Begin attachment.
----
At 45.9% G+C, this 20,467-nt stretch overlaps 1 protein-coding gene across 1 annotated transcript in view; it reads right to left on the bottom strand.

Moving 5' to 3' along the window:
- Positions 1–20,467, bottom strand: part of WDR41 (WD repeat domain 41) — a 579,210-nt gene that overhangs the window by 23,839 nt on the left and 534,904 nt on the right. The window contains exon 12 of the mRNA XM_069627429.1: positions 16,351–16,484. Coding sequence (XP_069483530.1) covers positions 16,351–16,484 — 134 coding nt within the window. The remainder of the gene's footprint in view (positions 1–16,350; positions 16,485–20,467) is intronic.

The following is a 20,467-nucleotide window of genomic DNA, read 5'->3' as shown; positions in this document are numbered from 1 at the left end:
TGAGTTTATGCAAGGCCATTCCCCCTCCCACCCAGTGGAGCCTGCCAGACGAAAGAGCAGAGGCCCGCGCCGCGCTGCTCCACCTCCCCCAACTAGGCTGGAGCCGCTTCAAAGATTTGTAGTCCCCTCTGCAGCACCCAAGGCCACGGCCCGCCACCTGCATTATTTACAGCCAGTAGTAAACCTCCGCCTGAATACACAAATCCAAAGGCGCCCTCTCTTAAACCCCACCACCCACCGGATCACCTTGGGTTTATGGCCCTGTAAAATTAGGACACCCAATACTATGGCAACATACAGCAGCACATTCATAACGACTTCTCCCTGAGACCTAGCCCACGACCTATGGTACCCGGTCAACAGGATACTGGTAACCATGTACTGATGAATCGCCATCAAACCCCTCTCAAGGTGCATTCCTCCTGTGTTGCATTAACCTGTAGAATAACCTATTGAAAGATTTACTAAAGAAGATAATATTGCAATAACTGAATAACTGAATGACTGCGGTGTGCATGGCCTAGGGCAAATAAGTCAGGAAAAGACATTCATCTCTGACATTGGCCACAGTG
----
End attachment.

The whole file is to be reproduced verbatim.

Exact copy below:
At 45.9% G+C, this 20,467-nt stretch overlaps 1 protein-coding gene across 1 annotated transcript in view; it reads right to left on the bottom strand.

Moving 5' to 3' along the window:
- Positions 1–20,467, bottom strand: part of WDR41 (WD repeat domain 41) — a 579,210-nt gene that overhangs the window by 23,839 nt on the left and 534,904 nt on the right. The window contains exon 12 of the mRNA XM_069627429.1: positions 16,351–16,484. Coding sequence (XP_069483530.1) covers positions 16,351–16,484 — 134 coding nt within the window. The remainder of the gene's footprint in view (positions 1–16,350; positions 16,485–20,467) is intronic.

The following is a 20,467-nucleotide window of genomic DNA, read 5'->3' as shown; positions in this document are numbered from 1 at the left end:
TGAGTTTATGCAAGGCCATTCCCCCTCCCACCCAGTGGAGCCTGCCAGACGAAAGAGCAGAGGCCCGCGCCGCGCTGCTCCACCTCCCCCAACTAGGCTGGAGCCGCTTCAAAGATTTGTAGTCCCCTCTGCAGCACCCAAGGCCACGGCCCGCCACCTGCATTATTTACAGCCAGTAGTAAACCTCCGCCTGAATACACAAATCCAAAGGCGCCCTCTCTTAAACCCCACCACCCACCGGATCACCTTGGGTTTATGGCCCTGTAAAATTAGGACACCCAATACTATGGCAACATACAGCAGCACATTCATAACGACTTCTCCCTGAGACCTAGCCCACGACCTATGGTACCCGGTCAACAGGATACTGGTAACCATGTACTGATGAATCGCCATCAAACCCCTCTCAAGGTGCATTCCTCCTGTGTTGCATTAACCTGTAGAATAACCTATTGAAAGATTTACTAAAGAAGATAATATTGCAATAACTGAATAACTGAATGACTGCGGTGTGCATGGCCTAGGGCAAATAAGTCAGGAAAAGACATTCATCTCTGACATTGGCCACAGTG